She had to admit, she too would enjoy feeling loved by a good man, she yearned for a family, to have kids of her own. She enjoyed having people around, but she was by herself for a few months now. But she wasn’t prepared for an arranged marriage yet again, the memory of those three years gave her goosebumps.

One of those days, her parents paid her a visit late in the evening. Oh, she knew, they would have found some suitor, who would find like to connect initially and later succumb to his parents’ choice.

Beti, you would perhaps know that my business is crumbling, thanks to the pandemic and all. We are in a poor shape actually, just wished to know if you could loan some money, if you have any savings…” Her father spoke with his head lowered, she couldn’t fathom why.

“We wouldn’t have ever asked you, in fact, we requested Jyoti. Her husband is earning well, so she could lend some of her salary to us just for some time till we could get back on track. He was okay, but her in-laws didn’t permit. They say, her income is theirs now, their house needs renovation, plus, Jyoti would need the money, as they are planning for a second child.” Her mother made it sound like she was guilty of some crime.

“A second child, so soon?” She was genuinely surprised.

“Yeah, her in-laws want a grandson now. And you know how good a son her husband is, he would never disobey his parents. Jyoti’s jewellery too is in their locker, they wouldn’t let her withdraw.” Her mother sighed.

“Good son, sure he was, her sister’s spineless husband. But then why blame him, if Jyoti couldn’t stand up to such people. A smart woman, a bread winner, but still being compelled to seek permission from her in-laws to provide financial assistance to her own parents who nurtured her all this time. And yet, we hope for women empowerment.” She laughed to herself.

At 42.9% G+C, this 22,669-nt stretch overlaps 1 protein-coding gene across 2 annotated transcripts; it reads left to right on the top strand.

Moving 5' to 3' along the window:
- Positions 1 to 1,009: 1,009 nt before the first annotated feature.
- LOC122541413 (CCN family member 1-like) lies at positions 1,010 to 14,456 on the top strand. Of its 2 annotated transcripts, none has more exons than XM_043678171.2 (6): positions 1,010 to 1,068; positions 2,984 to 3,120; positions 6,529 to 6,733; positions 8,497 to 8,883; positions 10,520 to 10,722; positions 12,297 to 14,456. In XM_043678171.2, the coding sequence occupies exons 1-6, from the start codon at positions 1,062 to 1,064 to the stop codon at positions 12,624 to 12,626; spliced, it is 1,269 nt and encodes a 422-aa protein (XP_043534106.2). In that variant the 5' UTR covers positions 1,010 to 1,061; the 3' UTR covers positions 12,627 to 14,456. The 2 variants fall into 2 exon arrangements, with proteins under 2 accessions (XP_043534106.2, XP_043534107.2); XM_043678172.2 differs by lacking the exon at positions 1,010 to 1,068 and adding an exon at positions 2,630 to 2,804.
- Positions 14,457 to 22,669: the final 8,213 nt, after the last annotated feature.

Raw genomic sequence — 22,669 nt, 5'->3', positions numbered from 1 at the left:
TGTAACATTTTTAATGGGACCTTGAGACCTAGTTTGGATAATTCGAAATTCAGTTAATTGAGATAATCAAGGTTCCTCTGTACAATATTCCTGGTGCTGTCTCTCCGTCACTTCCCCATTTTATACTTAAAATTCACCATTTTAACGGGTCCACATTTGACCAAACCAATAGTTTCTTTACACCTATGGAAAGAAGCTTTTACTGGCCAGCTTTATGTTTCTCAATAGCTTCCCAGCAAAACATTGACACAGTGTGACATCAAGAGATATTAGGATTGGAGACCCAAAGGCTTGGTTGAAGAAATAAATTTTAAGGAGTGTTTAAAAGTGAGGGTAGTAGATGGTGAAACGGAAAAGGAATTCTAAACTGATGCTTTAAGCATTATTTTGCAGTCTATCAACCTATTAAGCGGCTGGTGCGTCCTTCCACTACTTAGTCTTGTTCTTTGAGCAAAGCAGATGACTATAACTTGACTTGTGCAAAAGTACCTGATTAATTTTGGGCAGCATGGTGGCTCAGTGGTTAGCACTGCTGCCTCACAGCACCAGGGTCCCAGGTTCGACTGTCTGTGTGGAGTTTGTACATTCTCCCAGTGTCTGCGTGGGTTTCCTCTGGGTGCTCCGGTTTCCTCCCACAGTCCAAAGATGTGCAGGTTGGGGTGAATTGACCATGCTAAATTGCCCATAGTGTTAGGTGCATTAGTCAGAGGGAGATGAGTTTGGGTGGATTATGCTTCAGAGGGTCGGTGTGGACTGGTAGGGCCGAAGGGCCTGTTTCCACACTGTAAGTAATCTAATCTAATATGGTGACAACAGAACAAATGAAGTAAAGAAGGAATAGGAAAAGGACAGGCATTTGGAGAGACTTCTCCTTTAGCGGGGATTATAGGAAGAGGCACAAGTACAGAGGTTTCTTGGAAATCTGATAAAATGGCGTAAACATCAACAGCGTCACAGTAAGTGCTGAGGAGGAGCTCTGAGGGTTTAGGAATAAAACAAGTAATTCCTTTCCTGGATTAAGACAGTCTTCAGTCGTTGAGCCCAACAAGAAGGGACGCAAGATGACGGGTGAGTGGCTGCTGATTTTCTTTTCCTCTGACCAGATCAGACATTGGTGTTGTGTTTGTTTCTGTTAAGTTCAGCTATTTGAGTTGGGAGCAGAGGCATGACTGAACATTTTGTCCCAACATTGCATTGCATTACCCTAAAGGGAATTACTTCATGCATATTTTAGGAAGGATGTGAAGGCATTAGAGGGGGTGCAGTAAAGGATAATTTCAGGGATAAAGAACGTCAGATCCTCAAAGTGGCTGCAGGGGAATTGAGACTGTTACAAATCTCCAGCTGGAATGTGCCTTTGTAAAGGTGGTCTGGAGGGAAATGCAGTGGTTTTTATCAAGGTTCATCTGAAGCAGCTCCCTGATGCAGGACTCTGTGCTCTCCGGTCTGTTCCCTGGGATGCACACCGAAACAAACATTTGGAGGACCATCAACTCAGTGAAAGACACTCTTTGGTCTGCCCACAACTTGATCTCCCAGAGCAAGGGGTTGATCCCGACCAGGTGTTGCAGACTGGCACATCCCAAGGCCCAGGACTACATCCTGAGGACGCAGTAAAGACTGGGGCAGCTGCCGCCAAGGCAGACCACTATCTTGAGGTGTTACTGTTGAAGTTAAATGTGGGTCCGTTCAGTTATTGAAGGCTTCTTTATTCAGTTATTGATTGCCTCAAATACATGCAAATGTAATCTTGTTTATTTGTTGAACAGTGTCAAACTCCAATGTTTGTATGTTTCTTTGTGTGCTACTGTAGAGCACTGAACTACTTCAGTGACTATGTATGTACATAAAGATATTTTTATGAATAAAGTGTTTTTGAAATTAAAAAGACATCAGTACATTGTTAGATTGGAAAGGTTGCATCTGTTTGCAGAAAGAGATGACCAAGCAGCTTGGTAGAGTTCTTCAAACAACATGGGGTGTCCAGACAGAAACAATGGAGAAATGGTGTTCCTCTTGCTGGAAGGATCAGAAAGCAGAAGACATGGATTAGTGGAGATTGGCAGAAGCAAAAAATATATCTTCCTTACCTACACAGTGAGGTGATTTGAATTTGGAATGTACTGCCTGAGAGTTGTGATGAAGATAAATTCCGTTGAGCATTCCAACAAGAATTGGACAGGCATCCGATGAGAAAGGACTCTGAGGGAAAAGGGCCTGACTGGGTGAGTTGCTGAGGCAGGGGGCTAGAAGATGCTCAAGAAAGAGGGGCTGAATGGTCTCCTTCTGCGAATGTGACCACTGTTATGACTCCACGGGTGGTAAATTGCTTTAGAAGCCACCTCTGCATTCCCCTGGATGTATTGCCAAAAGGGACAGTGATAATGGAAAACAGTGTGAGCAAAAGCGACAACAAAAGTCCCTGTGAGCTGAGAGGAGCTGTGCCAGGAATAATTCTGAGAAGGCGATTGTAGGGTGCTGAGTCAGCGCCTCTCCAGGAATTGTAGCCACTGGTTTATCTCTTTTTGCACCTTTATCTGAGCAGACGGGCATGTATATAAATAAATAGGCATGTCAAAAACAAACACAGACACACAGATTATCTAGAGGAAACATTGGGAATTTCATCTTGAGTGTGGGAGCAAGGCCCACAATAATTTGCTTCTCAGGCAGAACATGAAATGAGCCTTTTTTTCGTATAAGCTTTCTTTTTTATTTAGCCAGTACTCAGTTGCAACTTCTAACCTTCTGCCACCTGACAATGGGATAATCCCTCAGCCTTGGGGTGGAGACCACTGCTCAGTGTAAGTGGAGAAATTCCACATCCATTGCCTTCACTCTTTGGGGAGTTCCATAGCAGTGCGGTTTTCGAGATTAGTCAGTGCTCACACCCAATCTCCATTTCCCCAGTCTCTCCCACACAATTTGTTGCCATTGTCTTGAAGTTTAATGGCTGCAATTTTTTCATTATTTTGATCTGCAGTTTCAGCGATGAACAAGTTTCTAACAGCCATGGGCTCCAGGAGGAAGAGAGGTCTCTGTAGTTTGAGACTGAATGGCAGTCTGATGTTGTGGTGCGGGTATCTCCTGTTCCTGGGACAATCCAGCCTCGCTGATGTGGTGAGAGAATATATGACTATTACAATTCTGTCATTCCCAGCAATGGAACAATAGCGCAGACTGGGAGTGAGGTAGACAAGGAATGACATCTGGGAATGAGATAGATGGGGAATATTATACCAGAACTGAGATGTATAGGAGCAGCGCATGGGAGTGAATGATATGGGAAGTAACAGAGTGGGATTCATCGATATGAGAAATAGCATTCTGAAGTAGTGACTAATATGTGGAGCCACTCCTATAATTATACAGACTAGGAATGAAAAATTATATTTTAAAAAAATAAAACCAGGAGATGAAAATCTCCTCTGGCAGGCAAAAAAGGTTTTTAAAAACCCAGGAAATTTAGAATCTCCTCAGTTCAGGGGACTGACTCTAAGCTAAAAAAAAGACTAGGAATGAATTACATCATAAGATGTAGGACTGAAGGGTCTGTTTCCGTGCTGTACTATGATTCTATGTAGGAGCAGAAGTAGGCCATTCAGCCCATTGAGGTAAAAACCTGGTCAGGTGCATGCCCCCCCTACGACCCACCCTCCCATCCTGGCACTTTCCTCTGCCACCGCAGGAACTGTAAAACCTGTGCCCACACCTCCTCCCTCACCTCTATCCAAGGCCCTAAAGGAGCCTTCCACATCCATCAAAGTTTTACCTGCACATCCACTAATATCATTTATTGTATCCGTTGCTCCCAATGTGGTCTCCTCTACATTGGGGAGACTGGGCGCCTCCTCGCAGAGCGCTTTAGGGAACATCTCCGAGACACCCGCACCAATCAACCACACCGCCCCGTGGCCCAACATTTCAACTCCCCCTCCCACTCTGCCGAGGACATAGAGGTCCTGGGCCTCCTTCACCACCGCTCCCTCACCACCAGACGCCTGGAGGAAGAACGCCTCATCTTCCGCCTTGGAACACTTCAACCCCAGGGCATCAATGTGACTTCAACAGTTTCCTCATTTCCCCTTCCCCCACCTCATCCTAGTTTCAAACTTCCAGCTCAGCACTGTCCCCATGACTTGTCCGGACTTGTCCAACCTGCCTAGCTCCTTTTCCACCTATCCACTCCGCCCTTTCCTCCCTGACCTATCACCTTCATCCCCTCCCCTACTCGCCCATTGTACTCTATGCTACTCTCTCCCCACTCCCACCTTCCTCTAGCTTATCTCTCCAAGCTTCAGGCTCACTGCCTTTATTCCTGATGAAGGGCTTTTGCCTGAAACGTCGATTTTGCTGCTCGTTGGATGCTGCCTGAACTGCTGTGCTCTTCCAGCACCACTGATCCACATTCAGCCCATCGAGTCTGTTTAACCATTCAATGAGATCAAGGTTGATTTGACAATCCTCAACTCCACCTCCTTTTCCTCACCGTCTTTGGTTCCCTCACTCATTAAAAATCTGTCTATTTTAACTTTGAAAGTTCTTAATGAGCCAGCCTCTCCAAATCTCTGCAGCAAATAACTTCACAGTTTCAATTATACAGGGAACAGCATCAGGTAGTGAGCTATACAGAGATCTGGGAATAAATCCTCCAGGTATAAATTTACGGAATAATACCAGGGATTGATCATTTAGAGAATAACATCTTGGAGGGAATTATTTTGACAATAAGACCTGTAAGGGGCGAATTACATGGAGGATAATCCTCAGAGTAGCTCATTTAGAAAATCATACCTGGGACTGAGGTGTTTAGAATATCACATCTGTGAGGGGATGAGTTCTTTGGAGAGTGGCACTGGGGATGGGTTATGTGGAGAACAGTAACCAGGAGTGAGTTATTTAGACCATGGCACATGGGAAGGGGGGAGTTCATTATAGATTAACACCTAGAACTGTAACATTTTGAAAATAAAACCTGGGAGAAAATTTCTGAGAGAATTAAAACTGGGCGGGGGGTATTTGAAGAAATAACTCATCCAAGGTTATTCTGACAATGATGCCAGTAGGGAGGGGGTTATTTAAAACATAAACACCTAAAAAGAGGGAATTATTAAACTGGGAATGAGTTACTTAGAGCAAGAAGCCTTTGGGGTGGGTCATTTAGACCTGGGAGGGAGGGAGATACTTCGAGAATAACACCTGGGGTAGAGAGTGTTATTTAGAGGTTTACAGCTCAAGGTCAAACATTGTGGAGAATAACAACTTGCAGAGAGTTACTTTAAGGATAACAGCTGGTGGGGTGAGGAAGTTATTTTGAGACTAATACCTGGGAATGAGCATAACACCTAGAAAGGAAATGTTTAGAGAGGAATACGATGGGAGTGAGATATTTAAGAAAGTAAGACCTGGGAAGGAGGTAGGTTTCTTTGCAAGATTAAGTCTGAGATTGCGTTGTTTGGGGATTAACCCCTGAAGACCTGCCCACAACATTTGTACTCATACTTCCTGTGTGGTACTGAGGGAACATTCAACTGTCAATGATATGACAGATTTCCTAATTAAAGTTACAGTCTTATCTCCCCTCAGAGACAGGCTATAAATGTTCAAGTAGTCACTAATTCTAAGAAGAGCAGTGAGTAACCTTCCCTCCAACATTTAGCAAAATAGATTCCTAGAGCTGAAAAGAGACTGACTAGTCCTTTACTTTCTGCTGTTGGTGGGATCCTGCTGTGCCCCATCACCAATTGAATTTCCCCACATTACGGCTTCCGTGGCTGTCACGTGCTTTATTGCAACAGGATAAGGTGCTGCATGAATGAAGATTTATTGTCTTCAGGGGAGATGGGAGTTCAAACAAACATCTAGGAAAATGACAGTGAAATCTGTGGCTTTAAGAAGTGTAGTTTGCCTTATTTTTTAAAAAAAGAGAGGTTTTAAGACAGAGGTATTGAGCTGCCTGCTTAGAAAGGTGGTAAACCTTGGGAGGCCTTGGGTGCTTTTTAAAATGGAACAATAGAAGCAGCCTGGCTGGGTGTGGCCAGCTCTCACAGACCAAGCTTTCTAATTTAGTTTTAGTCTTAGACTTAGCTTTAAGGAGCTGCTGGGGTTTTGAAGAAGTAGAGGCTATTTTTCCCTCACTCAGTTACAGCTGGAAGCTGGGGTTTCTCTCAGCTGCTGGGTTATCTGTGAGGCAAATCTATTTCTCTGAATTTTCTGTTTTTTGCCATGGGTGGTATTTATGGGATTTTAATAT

But why scoff at Jyoti, in the few years she was married, she remembered waiting for her husband’s approval for matters as trivial as visiting her parents for just more than a day. She particularly recalled that time, when she had talked of divorce for the very first time, when her husband had finally come out. Back then, he had stated, he was fine with her walking out, but wouldn’t know if his parents would let them proceed with separation. She had lost all respect for the man, at that very instant. She had struggled to break off the relationship.

Beti. I understand, you are alone. I feel bad about pleading to a daughter, but…” Her father’s gentle voice jolted her back from her thoughts.

“You know Papa.” She smiled at them. “Perhaps there is an advantage in being alone,” she remarked. “One is spared the worry. I need worry only about myself.” She shook her head. “And I have learnt not to worry overly about myself. What is the worst that can happen, after all?” She looked up.

Her parents exchanged surprised glances as she moved forward and took their hands in hers.

“You don’t have to be look so mortified to ask something from your daughter. I do have some savings and those ornaments you gifted me, in the bank. All of mine is yours, you can count on me. So go ahead, win your race, I’m with you, all the time. You supported me when I left my marriage behind, what good is a child if she couldn’t reciprocate your love? And nothing bad will ever come over me. If something does, do I not have you?” She winked.

“You are not our Beti, you are our Beta.” Her mother’s eyes welled up with joy.

“Come on Ma, take pride in me being your Beti, wouldn’t you prefer me to those coward Betas, you got as sons-in-law?” She smiled between tears.

Baanjh– A term used for women who can’t conceive.

This story was shortlisted for our August 2021 Muse of the Month short fiction contest. Our juror for the month Madhulika Liddle says “- A story about a woman who dares to go against patriarchy on different levels, and triumphs.”

Image source: Still from Tum Hi Hamaare/KumKum Bhagya, YouTube(for representational purpose only)